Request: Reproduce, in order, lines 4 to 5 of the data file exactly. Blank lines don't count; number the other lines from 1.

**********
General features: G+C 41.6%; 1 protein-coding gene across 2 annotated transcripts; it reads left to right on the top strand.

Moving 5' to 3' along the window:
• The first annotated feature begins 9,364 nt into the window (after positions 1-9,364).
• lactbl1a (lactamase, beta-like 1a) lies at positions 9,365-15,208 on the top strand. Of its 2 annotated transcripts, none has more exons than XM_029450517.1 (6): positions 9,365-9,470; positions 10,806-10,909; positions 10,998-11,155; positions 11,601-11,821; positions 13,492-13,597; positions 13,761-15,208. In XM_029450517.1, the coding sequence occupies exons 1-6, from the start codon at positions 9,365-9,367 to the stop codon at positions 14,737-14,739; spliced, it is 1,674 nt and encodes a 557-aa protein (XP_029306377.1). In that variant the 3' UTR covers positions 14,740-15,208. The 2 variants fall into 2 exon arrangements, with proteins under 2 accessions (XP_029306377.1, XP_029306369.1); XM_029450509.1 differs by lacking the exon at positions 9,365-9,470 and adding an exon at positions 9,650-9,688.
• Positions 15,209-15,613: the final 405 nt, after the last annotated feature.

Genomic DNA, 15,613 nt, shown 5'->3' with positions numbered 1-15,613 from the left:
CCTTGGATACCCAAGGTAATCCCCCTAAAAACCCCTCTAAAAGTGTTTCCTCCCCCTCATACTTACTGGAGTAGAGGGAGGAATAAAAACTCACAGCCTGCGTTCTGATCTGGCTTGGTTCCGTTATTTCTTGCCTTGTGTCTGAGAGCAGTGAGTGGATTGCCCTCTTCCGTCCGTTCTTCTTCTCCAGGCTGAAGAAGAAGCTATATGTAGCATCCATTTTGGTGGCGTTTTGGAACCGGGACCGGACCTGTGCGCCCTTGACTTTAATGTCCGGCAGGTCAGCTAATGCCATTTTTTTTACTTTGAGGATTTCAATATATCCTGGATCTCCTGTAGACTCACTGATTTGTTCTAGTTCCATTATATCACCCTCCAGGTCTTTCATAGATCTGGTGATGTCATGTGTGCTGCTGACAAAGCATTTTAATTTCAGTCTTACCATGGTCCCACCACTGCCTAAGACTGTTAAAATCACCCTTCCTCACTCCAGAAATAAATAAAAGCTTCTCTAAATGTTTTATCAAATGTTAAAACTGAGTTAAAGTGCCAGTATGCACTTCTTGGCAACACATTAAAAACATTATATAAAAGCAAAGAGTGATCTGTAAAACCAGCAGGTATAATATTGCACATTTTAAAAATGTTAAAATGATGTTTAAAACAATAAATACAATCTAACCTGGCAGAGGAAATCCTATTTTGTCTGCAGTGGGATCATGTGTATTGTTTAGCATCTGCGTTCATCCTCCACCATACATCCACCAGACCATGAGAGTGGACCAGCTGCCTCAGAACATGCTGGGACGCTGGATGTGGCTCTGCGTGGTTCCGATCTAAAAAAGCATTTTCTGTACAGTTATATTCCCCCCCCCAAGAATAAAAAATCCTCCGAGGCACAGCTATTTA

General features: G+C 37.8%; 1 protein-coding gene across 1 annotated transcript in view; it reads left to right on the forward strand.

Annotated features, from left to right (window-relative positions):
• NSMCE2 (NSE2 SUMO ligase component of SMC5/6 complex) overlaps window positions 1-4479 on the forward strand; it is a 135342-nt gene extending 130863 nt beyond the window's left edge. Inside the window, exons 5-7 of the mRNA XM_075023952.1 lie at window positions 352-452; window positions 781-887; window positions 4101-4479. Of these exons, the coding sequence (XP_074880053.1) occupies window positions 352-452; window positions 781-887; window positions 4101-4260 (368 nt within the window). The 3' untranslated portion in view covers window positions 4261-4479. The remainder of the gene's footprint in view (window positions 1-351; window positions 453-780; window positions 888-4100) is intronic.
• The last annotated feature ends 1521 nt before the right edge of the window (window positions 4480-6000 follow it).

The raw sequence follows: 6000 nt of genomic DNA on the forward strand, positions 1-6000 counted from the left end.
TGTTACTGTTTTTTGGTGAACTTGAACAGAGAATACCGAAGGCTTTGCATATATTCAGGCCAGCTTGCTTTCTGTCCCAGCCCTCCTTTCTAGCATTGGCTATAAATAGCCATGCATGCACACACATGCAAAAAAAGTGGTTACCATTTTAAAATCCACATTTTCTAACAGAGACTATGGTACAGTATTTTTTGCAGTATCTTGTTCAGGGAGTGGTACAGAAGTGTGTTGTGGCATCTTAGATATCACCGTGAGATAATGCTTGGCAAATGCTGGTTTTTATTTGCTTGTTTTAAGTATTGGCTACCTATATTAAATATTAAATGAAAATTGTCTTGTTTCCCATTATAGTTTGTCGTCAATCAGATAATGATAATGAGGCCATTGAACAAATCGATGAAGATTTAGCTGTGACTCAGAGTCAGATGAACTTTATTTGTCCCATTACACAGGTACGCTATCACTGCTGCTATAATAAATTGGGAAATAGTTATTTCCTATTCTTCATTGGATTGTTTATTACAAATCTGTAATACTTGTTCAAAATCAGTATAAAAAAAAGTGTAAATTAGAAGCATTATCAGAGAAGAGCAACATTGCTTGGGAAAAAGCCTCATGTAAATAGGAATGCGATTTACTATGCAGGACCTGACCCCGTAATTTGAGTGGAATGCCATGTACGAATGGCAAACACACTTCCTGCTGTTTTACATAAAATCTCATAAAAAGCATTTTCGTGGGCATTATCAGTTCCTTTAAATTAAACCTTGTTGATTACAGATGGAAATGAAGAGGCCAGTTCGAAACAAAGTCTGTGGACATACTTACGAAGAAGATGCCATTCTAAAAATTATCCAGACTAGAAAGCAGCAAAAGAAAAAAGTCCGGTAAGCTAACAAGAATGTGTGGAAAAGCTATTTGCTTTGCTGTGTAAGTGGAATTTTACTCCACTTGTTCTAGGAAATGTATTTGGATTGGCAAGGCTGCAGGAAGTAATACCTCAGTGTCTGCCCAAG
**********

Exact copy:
• lactbl1a (lactamase, beta-like 1a) lies at positions 9,365-15,208 on the top strand. Of its 2 annotated transcripts, none has more exons than XM_029450517.1 (6): positions 9,365-9,470; positions 10,806-10,909; positions 10,998-11,155; positions 11,601-11,821; positions 13,492-13,597; positions 13,761-15,208. In XM_029450517.1, the coding sequence occupies exons 1-6, from the start codon at positions 9,365-9,367 to the stop codon at positions 14,737-14,739; spliced, it is 1,674 nt and encodes a 557-aa protein (XP_029306377.1). In that variant the 3' UTR covers positions 14,740-15,208. The 2 variants fall into 2 exon arrangements, with proteins under 2 accessions (XP_029306377.1, XP_029306369.1); XM_029450509.1 differs by lacking the exon at positions 9,365-9,470 and adding an exon at positions 9,650-9,688.
• Positions 15,209-15,613: the final 405 nt, after the last annotated feature.